US Secretary of State Antony Blinken held a one-on-one meeting with war cabinet minister Benny Gantz after his 40-minute meeting with Prime Minister Benjamin Netanyahu, a spokesman for the minister said. Gantz expressed his appreciation for the continued support Israel has received from the US and for its commitment to Israel’s security. The two discussed Israel’s planned operation in the southern Gaza city of Rafah, which the US is opposed to and which Israel has said is necessary in order to eliminate Hamas. Gantz reassured Blinken that Israel will continue to enable humanitarian solutions to aid civilians in Gaza, his office adds. Blinken’s meeting with Netanyahu focused on ensuring that more aid flows into Gaza. The two also discussed the contentious plans for Rafah.

ISIS claims responsibility in raid which left 62 dead, 145 injured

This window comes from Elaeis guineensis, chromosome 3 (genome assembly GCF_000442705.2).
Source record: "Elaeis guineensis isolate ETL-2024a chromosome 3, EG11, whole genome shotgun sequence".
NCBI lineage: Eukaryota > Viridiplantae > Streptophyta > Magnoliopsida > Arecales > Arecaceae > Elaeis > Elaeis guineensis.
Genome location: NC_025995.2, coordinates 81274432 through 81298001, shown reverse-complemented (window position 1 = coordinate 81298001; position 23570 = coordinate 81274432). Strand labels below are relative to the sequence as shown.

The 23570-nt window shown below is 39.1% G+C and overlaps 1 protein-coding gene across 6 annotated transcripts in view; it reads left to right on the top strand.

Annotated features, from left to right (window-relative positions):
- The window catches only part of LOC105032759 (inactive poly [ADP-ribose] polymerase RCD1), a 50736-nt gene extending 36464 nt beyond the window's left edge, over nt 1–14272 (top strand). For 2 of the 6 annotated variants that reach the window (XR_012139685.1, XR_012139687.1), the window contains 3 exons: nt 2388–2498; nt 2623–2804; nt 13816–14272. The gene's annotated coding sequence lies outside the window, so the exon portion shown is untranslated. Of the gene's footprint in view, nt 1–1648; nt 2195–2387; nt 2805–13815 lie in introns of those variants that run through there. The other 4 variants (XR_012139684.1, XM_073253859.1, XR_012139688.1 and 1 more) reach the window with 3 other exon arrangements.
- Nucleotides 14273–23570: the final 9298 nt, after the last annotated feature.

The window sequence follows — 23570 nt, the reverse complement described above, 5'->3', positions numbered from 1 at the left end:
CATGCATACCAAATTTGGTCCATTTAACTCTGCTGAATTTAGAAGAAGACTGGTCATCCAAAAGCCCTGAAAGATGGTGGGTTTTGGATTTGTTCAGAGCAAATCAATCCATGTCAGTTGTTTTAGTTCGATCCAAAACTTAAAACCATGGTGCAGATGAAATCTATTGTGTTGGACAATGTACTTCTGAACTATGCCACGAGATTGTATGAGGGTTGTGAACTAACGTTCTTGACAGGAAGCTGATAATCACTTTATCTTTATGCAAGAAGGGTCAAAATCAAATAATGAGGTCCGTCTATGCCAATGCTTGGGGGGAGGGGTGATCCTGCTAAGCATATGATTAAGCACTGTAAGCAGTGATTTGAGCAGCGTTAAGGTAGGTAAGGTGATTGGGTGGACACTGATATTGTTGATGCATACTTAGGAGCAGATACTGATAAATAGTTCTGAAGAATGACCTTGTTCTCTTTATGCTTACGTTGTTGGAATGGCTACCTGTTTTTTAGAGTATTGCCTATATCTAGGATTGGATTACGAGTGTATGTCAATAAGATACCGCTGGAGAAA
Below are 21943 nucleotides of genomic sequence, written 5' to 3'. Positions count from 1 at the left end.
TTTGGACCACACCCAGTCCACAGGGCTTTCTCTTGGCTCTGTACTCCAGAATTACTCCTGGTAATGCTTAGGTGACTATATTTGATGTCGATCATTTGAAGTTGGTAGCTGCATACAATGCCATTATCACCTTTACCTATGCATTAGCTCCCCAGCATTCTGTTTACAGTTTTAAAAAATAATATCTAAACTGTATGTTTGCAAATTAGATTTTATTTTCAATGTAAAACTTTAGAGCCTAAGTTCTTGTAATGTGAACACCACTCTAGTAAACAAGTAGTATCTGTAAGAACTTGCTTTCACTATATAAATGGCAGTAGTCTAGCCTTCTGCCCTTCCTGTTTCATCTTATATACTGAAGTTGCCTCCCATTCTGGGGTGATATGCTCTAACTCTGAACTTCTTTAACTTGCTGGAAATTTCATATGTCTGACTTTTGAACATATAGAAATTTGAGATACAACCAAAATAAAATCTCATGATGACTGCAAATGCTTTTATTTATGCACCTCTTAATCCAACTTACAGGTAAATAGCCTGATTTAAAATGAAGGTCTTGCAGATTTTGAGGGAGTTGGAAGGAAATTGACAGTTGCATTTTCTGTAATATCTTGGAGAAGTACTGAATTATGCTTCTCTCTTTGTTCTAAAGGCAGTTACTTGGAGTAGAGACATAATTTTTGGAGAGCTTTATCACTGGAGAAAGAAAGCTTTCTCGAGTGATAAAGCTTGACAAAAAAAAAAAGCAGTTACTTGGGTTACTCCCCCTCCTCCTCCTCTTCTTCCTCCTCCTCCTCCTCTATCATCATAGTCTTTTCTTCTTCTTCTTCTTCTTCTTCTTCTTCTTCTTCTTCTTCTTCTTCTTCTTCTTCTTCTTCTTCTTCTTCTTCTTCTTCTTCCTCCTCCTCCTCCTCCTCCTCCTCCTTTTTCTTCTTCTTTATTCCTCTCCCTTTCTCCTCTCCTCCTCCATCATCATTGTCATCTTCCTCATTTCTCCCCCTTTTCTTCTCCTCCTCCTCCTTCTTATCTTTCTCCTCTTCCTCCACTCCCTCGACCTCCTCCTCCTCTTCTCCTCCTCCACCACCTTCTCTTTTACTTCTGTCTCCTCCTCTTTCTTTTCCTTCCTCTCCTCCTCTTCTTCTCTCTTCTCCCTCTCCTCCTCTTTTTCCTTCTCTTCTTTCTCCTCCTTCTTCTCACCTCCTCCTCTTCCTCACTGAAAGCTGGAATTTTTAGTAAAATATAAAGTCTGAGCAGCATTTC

ISIS, the Islamic State group is reported to have claimed responsibility for a brazen attack on Friday night in which several assailants burst into a large concert hall in Moscow and sprayed the crowd with gunfire, killing at least 62 people, injuring some 145 and setting fire to the venue. It wasn’t immediately clear what happened to the attackers after the raid, which authorities were investigating as ‘terrorism’. The attack, which left the concert hall with a collapsing roof, was the deadliest in Russia in years and came as the country’s war in Ukraine dragged into a third year. Moscow Mayor Sergei Sobyanin called the raid a “huge tragedy”. The Kremlin said President Putin was informed minutes after the attack and later he wished a speedy recovery to all those injured, Tass news agency reports. The assailants burst into Crocus City Hall, a large music venue on Moscow’s western edge that can accommodate 6,200 people.The attack took place as crowds gathered for a performance by the Russian rock band Picnic. Some Russian news reports suggested that more could have been trapped by the blaze that erupted after the assailants threw explosives. Health authorities released a list of 145 injured – 115 of them hospitalised, including five children.